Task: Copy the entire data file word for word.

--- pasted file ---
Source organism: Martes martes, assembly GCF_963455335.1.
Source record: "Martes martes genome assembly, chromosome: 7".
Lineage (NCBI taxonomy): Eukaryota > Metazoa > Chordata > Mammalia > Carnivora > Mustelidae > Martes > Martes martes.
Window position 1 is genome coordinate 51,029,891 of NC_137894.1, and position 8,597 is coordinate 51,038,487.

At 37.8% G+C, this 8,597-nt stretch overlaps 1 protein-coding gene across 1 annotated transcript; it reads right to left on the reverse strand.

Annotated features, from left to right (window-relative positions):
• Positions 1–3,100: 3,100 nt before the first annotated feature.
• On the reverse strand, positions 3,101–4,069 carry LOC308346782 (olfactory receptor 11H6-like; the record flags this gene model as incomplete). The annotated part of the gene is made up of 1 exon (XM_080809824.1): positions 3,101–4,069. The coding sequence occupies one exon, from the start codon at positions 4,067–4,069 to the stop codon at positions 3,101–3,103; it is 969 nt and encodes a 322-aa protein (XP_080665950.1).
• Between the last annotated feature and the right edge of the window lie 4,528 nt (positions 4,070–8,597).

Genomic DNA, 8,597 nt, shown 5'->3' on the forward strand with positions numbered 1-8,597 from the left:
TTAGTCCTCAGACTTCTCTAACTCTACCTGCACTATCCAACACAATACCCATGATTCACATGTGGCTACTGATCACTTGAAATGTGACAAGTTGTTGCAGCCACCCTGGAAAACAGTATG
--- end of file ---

Source organism: Martes martes, assembly GCF_963455335.1.
Source record: "Martes martes genome assembly, chromosome: 7".
Lineage (NCBI taxonomy): Eukaryota > Metazoa > Chordata > Mammalia > Carnivora > Mustelidae > Martes > Martes martes.
Window position 1 is genome coordinate 51,029,891 of NC_137894.1, and position 8,597 is coordinate 51,038,487.

At 37.8% G+C, this 8,597-nt stretch overlaps 1 protein-coding gene across 1 annotated transcript; it reads right to left on the reverse strand.

Annotated features, from left to right (window-relative positions):
• Positions 1–3,100: 3,100 nt before the first annotated feature.
• On the reverse strand, positions 3,101–4,069 carry LOC308346782 (olfactory receptor 11H6-like; the record flags this gene model as incomplete). The annotated part of the gene is made up of 1 exon (XM_080809824.1): positions 3,101–4,069. The coding sequence occupies one exon, from the start codon at positions 4,067–4,069 to the stop codon at positions 3,101–3,103; it is 969 nt and encodes a 322-aa protein (XP_080665950.1).
• Between the last annotated feature and the right edge of the window lie 4,528 nt (positions 4,070–8,597).

Genomic DNA, 8,597 nt, shown 5'->3' on the forward strand with positions numbered 1-8,597 from the left:
TTAGTCCTCAGACTTCTCTAACTCTACCTGCACTATCCAACACAATACCCATGATTCACATGTGGCTACTGATCACTTGAAATGTGACAAGTTGTTGCAGCCACCCTGGAAAACAGTATG